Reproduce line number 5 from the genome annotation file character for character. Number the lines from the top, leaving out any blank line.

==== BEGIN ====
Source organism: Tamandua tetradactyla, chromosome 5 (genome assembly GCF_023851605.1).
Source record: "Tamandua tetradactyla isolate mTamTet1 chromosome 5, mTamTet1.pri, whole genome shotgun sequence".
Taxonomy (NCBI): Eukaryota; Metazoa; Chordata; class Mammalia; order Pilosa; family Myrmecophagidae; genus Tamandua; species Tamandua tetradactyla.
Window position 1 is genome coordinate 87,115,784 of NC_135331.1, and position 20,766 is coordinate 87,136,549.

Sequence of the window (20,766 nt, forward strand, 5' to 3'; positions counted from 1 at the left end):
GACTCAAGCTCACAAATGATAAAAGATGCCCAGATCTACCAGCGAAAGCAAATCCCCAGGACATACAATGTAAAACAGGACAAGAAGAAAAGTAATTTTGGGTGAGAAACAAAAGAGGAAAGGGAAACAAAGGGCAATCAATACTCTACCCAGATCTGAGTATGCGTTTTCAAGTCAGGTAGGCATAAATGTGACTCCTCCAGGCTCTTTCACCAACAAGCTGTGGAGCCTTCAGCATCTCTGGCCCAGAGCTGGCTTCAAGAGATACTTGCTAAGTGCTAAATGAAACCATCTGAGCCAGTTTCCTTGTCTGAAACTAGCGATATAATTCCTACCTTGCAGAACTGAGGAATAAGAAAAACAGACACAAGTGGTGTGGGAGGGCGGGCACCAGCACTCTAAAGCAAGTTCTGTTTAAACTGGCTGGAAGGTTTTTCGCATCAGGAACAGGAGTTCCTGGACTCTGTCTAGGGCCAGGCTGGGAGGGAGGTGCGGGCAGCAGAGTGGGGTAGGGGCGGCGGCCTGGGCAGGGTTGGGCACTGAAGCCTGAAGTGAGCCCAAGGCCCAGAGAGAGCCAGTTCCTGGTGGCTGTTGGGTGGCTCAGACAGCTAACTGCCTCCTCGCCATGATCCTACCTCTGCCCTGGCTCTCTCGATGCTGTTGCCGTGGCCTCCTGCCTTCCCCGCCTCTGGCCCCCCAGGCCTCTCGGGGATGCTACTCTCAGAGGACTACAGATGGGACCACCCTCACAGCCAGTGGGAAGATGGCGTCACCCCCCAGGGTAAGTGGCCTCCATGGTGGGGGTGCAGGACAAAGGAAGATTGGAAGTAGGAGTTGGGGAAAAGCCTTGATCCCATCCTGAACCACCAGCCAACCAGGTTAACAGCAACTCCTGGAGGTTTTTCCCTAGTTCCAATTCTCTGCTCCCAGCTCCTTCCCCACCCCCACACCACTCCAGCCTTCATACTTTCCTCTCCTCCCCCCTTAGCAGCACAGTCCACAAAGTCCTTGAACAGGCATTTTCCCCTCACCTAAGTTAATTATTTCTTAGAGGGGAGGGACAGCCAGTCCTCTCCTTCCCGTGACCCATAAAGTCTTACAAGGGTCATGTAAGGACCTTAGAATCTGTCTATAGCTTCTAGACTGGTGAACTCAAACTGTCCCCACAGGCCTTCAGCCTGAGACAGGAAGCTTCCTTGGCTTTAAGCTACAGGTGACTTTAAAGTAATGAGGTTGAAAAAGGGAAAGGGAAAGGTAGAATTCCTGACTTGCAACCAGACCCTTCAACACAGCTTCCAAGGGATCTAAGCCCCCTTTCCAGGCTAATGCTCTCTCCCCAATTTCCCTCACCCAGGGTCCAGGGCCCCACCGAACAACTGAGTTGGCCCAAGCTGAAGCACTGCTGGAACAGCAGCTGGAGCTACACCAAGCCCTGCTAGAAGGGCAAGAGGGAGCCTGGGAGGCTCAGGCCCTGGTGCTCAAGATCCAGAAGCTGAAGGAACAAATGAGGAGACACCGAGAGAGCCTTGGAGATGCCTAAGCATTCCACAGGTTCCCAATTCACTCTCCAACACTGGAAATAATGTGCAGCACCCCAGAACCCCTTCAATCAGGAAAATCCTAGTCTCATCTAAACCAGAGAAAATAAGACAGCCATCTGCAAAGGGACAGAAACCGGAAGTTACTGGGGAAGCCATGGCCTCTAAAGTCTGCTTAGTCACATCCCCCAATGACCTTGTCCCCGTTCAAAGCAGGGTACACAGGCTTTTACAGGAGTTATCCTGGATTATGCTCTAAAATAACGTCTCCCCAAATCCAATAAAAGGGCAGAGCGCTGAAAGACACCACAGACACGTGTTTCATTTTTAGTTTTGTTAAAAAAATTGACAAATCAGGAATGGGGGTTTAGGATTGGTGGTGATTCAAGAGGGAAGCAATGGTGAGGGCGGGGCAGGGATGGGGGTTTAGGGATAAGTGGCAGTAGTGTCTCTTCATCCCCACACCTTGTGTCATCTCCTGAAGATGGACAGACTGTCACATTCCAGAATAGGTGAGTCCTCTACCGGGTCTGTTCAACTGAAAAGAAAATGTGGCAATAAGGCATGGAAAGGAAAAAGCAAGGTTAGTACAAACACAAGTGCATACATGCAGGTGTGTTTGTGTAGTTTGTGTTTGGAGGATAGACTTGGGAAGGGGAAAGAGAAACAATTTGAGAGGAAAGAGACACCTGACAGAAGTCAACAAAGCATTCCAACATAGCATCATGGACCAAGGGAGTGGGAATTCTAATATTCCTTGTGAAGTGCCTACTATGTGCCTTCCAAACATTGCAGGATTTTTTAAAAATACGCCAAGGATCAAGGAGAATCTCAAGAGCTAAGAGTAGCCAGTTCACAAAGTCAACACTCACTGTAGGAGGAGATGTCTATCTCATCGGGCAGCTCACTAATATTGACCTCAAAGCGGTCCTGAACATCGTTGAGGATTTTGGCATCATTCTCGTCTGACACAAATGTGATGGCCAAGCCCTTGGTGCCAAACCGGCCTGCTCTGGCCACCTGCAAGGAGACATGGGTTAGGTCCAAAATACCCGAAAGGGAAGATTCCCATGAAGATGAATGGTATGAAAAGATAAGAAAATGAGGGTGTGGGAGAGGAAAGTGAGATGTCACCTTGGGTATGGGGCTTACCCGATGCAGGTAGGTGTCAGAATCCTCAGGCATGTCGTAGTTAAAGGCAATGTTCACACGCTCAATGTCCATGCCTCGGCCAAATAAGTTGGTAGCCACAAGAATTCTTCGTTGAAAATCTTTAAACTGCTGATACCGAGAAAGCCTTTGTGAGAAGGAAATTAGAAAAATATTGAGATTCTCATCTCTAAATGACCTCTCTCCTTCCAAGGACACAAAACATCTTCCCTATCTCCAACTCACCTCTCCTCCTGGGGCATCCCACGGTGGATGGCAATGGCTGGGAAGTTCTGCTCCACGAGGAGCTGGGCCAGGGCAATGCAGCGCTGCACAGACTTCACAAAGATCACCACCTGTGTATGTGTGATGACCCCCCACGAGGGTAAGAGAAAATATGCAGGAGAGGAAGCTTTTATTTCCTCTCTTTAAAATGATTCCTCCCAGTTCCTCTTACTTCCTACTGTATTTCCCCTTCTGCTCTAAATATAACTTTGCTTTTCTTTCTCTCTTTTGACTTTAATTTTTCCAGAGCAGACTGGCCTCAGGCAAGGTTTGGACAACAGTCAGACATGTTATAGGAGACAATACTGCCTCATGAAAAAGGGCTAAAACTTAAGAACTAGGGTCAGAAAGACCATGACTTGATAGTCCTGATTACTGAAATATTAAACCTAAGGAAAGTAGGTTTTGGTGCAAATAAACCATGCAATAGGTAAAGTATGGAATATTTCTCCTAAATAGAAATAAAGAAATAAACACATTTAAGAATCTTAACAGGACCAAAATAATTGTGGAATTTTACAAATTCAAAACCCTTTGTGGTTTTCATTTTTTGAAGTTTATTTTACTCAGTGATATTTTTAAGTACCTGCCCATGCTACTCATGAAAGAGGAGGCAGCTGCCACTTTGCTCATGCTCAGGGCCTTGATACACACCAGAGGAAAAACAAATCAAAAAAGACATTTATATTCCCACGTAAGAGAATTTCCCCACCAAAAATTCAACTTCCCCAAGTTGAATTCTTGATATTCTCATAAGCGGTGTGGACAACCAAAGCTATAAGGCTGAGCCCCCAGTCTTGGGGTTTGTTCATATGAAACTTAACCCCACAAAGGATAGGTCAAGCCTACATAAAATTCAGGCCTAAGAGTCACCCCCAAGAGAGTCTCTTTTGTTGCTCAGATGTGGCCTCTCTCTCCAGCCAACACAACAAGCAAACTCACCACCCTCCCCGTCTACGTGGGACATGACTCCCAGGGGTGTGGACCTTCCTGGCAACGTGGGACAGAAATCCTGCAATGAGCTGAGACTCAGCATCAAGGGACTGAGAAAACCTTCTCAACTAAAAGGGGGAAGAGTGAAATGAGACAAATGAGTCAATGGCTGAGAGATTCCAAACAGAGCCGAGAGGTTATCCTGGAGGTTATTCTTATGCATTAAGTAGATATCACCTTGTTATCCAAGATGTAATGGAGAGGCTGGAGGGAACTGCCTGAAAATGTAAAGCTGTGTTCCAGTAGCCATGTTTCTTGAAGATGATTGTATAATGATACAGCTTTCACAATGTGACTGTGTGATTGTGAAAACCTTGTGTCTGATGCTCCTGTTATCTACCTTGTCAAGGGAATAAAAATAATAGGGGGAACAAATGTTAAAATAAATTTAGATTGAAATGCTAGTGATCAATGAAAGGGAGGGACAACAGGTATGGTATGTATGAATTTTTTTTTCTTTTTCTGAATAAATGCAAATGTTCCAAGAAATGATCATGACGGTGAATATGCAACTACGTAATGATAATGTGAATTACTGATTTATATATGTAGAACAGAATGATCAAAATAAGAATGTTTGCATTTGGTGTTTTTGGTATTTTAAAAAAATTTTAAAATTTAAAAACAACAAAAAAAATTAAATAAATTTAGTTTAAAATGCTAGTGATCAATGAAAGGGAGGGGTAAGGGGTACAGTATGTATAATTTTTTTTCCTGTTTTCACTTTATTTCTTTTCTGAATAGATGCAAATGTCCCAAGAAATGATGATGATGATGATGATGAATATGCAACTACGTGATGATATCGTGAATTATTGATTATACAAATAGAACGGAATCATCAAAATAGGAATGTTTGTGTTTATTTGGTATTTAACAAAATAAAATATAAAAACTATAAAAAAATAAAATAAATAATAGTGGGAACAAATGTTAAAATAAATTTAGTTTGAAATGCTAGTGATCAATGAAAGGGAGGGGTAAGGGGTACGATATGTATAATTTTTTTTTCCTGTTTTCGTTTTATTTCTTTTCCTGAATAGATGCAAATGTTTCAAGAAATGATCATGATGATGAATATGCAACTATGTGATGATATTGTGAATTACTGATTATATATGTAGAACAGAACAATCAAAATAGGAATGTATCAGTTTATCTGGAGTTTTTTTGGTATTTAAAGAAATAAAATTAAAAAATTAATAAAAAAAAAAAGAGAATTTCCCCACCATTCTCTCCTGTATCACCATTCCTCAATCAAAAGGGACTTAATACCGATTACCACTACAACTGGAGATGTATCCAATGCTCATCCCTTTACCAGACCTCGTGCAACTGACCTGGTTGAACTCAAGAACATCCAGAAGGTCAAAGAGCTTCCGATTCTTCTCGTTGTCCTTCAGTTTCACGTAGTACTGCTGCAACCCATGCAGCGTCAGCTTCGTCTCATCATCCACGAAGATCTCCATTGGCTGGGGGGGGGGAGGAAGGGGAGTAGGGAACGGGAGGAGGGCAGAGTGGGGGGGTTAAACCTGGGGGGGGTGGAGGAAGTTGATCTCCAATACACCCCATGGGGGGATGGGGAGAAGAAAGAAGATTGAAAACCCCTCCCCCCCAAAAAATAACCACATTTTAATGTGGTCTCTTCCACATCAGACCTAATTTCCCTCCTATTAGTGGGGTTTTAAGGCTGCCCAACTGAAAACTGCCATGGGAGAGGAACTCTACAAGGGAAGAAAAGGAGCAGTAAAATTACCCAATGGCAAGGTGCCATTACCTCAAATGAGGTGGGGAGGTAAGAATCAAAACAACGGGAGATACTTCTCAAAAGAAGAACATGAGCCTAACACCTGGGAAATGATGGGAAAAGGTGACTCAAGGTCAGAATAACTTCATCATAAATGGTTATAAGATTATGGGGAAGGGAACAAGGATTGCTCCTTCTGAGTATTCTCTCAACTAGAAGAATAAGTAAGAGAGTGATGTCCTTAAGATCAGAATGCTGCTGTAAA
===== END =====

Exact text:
Sequence of the window (20,766 nt, forward strand, 5' to 3'; positions counted from 1 at the left end):